Over-Saving: Walking the Line Between Saving and Living

We just bought some new living room furniture. Our old furniture was just that: Old. While it was still serviceable, it was no longer that comfortable. Yes, we could still sit on the couch, but the couch had lost a lot of its support and comfort. It was also no longer a great match for our decor which has changed since we bought the furniture all those years ago. The time had come for us to part ways with our old faithful furniture.

When we last bought furniture, we were newly married with little money. Consequently, we bought cheap furniture. While it has held up better than expected, it was made from cheaper materials and less than solid workmanship. It was good for what it was, but this t


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7 Responses to Over-Saving: Walking the Line Between Saving and Living

  1. Rachel McTague says:

    It’s good advice when you counsel people to find a balance between saving for a better life later, on the one hand, and living a full life now. Sounds like you err on the side of the former, cheating yourself out of some quality of life.

  2. Leigh says:

    What I have decided is that I will allow myself certain areas to spend in based on what’s important to me. While I don’t need to dress like a supermodel, it is important to me to have a speedy computer. I don’t have to eat steak every night, but my iPhone is a must have.
    Folks run into problems when they don’t prioritize, accepting that they’ll have a little less in some areas to meet savings goals.
    I accept my thrifty self while still indulging in the areas that I consider the tipping point between dollar wise and just downright self-denial for its own sake.

  3. rob62521 says:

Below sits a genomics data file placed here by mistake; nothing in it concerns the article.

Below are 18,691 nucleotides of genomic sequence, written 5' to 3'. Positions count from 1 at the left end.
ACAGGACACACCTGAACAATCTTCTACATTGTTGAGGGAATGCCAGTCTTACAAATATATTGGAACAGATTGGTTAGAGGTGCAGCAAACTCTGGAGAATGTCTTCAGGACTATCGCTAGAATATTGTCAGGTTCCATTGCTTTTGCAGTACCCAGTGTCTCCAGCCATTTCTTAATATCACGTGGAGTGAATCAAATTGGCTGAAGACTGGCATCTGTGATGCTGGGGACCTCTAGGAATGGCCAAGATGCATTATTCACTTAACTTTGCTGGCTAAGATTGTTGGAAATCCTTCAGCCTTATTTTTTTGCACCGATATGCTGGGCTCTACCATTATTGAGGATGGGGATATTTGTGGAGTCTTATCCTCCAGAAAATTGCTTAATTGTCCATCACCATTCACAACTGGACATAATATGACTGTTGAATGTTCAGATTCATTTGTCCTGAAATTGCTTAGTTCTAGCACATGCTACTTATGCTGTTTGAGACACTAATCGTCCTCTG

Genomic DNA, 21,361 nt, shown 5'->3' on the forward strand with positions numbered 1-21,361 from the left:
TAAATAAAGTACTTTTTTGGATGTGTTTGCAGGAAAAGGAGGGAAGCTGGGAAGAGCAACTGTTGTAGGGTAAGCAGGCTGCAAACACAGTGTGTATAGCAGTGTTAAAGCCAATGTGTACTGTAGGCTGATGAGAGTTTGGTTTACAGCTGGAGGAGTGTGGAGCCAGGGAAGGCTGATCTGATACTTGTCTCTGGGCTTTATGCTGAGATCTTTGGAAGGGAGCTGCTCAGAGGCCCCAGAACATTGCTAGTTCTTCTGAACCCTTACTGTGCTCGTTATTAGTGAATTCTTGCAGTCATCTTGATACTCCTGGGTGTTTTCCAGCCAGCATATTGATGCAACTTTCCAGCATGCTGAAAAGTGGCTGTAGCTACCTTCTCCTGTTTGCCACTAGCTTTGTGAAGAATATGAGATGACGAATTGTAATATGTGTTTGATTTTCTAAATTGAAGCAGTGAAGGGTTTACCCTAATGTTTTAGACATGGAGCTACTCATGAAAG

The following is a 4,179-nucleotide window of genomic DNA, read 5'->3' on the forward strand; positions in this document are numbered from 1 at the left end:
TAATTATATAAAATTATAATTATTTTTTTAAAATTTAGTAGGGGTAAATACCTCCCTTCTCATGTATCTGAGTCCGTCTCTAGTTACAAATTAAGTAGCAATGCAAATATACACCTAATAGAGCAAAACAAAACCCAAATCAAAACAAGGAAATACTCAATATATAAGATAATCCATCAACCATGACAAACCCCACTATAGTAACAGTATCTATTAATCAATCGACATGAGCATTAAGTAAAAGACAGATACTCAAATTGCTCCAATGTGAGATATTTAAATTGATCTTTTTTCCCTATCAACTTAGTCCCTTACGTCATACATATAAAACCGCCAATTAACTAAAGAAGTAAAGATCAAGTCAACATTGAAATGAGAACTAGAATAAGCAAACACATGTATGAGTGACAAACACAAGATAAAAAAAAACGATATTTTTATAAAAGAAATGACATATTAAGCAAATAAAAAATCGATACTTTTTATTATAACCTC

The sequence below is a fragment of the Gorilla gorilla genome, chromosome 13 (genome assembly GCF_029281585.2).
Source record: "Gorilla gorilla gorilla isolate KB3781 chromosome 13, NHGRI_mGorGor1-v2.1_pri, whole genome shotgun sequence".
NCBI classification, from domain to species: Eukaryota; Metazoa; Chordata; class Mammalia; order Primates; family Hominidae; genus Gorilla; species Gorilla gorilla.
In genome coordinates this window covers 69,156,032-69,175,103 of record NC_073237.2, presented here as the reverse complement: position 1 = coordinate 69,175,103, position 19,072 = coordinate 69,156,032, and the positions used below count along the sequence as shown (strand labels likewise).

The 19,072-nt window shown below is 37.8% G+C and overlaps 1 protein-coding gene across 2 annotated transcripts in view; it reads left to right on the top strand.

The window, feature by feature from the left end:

I often feel guilty about buying new things that we can afford. Thanks for the article!

  4. Smarter says:

    Of all products, furniture is the one with the highest markup profit.
    NEVER, never buy new furniture!!
    You could have bought well made furniture at a HUGE savings by watching for moving sales, show room & model home sales, Craigslist, etc.
    I always smile when visitors comment on how lovely my furniture is and they always sigh saying, “I wish that I could afford expensive, beautifully well made furniture, too!”
    If they only knew how much I really paid, they would be very shocked!

  5. Jennifer, I agree, and I think it’s hard to feel motivated in your job if you don’t reward yourself with a few things along the way even as you’re saving for larger and more distant goals. We can’t put everything enjoyable off until the future–we don’t even know if we’ll get there. It’s all about balance.

    Also, like you, I am stunned by how much nice, new furniture costs. I’m not convinced that it’s worth it, so you’ll have to let us know in a year how your new furniture is holding up!

  6. KaChing says:

    We save so that our future will be better than the present time. In general, that idea makes good sense. But there are some purchases better enjoyed now than in our later years. Sacrificing today for a better future is ideal, but we should also take caution so as not to cheat ourselves from the present moment.

  7. NJDebbie says:

    I love this post! We’ve been sleeping in our mattress set for over two years now and last week I told my husband that it was time to buy a bed. I felt embarrassed to be sleeping on the floor when we could easily afford to purchase a bed. Today, my husband we’ll pick up our bed and I’m so excited!

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